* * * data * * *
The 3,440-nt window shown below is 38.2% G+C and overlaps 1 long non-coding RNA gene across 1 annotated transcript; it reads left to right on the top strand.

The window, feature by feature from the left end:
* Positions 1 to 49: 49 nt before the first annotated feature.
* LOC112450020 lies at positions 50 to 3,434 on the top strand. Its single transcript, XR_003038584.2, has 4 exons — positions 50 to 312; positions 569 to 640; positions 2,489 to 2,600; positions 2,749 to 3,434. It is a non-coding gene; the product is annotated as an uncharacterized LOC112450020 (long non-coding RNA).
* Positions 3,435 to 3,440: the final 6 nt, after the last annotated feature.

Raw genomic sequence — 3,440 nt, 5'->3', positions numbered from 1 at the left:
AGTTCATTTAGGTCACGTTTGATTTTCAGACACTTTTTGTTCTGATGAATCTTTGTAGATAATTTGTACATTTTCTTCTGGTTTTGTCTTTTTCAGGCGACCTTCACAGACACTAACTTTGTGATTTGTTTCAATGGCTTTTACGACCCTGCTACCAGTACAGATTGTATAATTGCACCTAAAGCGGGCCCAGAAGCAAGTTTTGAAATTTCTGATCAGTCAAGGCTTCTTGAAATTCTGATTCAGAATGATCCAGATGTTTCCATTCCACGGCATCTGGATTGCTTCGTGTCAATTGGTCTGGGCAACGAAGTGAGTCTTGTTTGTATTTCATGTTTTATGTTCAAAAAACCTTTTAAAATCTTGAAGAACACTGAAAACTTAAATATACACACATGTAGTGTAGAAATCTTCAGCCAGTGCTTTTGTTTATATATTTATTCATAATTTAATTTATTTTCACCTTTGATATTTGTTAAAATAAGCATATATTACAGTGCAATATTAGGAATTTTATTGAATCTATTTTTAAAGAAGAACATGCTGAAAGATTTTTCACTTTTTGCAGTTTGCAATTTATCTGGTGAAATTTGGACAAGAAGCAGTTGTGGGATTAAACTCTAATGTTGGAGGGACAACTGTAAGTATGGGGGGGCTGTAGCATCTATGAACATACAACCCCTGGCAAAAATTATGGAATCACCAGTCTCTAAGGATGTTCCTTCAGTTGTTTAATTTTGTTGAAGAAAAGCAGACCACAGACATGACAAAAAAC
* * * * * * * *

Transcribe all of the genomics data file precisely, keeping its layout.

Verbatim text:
The 3,440-nt window shown below is 38.2% G+C and overlaps 1 long non-coding RNA gene across 1 annotated transcript; it reads left to right on the top strand.

The window, feature by feature from the left end:
* Positions 1 to 49: 49 nt before the first annotated feature.
* LOC112450020 lies at positions 50 to 3,434 on the top strand. Its single transcript, XR_003038584.2, has 4 exons — positions 50 to 312; positions 569 to 640; positions 2,489 to 2,600; positions 2,749 to 3,434. It is a non-coding gene; the product is annotated as an uncharacterized LOC112450020 (long non-coding RNA).
* Positions 3,435 to 3,440: the final 6 nt, after the last annotated feature.

Raw genomic sequence — 3,440 nt, 5'->3', positions numbered from 1 at the left:
AGTTCATTTAGGTCACGTTTGATTTTCAGACACTTTTTGTTCTGATGAATCTTTGTAGATAATTTGTACATTTTCTTCTGGTTTTGTCTTTTTCAGGCGACCTTCACAGACACTAACTTTGTGATTTGTTTCAATGGCTTTTACGACCCTGCTACCAGTACAGATTGTATAATTGCACCTAAAGCGGGCCCAGAAGCAAGTTTTGAAATTTCTGATCAGTCAAGGCTTCTTGAAATTCTGATTCAGAATGATCCAGATGTTTCCATTCCACGGCATCTGGATTGCTTCGTGTCAATTGGTCTGGGCAACGAAGTGAGTCTTGTTTGTATTTCATGTTTTATGTTCAAAAAACCTTTTAAAATCTTGAAGAACACTGAAAACTTAAATATACACACATGTAGTGTAGAAATCTTCAGCCAGTGCTTTTGTTTATATATTTATTCATAATTTAATTTATTTTCACCTTTGATATTTGTTAAAATAAGCATATATTACAGTGCAATATTAGGAATTTTATTGAATCTATTTTTAAAGAAGAACATGCTGAAAGATTTTTCACTTTTTGCAGTTTGCAATTTATCTGGTGAAATTTGGACAAGAAGCAGTTGTGGGATTAAACTCTAATGTTGGAGGGACAACTGTAAGTATGGGGGGGCTGTAGCATCTATGAACATACAACCCCTGGCAAAAATTATGGAATCACCAGTCTCTAAGGATGTTCCTTCAGTTGTTTAATTTTGTTGAAGAAAAGCAGACCACAGACATGACAAAAAAC